The result is not happiness and prosperity for individuals on earth, but an existence of earthly misery and suffering, death and destruction, as the actual history of collectivism has shown wherever it has been tried. In stifling individual freedom of action, collectivism robs itself of the productiveness that individuals can achieve and must achieve if man is to survive at all. So-called "systems thinking" is very, very mistaken to think that a "systems approach," imposed by physical force, will serve the needs and happiness of individuals. Historical collectivists have known this and don't view society as existing to further the lives of the individual members; collectivists say that individual happiness is illusory and unimportant, and that the duty of everyone is to serve the collective. It is thus that collectivism, not individualism, is self-annihilating, able to exist at all only by the grace of "the sanction of the victim," as Atlas Shrugged abundantly concretizes.

The description of "systems thinking" in the question also sounds deterministic, but man is not deterministic. He is not compelled to act in a specific way if he observes a better way, which can include cooperative trading with other productive individuals. Man survives by production and trade guided by reason, and reason does not work automatically or under compulsion.

The description of "systems thinking" in the question also sounds as if it starts with the "system" perspective as a premise, and then offers a long and convoluted circular argument to support of the conclusion that human societies, too, are "systems" of the same kind that "systems thinking" studies. That is not a logically valid approach to the understanding of human societies or the needs of man's life. Circular reasoning is a well recognized logical fallacy.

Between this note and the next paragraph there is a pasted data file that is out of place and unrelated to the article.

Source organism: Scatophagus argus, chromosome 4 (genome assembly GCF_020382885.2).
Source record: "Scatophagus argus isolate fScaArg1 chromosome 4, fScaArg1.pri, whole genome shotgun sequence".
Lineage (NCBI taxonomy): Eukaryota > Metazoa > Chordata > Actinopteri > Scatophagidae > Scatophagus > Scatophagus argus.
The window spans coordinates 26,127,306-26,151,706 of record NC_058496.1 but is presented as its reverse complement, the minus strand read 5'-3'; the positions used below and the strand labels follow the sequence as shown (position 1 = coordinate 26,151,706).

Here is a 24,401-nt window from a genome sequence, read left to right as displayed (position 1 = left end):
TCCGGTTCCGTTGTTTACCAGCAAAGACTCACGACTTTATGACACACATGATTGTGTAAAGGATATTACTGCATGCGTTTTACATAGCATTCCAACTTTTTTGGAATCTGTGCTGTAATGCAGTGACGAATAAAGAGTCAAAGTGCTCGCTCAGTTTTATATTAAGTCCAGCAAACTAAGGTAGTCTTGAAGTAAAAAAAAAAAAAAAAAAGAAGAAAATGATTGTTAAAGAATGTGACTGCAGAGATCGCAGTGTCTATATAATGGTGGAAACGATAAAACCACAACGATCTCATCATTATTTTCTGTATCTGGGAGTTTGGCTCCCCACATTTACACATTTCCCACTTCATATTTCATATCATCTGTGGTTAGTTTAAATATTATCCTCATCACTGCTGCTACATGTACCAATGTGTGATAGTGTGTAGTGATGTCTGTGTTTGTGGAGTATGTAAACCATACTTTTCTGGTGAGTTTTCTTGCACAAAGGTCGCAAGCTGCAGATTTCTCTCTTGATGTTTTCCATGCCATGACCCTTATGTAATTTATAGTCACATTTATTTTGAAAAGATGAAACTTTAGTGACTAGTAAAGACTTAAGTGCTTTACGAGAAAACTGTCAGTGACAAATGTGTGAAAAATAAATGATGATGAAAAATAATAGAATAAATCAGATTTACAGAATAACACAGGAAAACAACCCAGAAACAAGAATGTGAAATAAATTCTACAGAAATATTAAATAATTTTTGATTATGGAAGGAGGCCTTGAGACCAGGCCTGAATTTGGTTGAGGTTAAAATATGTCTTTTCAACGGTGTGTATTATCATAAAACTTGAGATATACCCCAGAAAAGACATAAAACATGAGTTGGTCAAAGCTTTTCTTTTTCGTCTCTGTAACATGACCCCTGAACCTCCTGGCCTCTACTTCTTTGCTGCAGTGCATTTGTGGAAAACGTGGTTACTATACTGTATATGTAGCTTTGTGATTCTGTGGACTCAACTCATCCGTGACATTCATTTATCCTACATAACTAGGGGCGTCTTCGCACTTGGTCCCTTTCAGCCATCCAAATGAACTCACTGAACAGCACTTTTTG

Again, if free individuals become convinced that cooperation with others would be mutually beneficial, they are perfectly free to cooperate -- unless a collectivist authority interferes. The assumption that individualism means focusing narrowly on oneself in isolation from all others is one of the classic errors (or smears) in the whole mysticism-altruism-collectivism tradition. There is a vastly superior way for man to live productively in secular life, in prosperity and happiness: reason-egoism-individualism-capitalism. Such a system will not self-destruct if man is allowed the freedom to function by the standard of man's life qua man, and if enough cultural leaders understand and support the system's underlying philosophy.

(In terms of the DIM Hypothesis, the question apparently classifies the conflict of "system" versus "individual" as a case of M versus D. But individualism is 'I', not D, and an "M over D" argument doesn't address the life-furthering potential that 'I' represents.)

answered Nov 07 '13 at 00:48

Ideas%20for%20Life's gravatar image

Ideas for Life ♦
467718

edited Nov 07 '13 at 00:54

Follow this question

By Email:

Once you sign in you will be able to subscribe for any updates here

By RSS:

Answers

Answers and Comments

Share This Page:

Tags:

×26
×21

Asked: Nov 04 '13 at 23:46

Seen: 1,186 times

Last updated: Nov 07 '13 at 00:54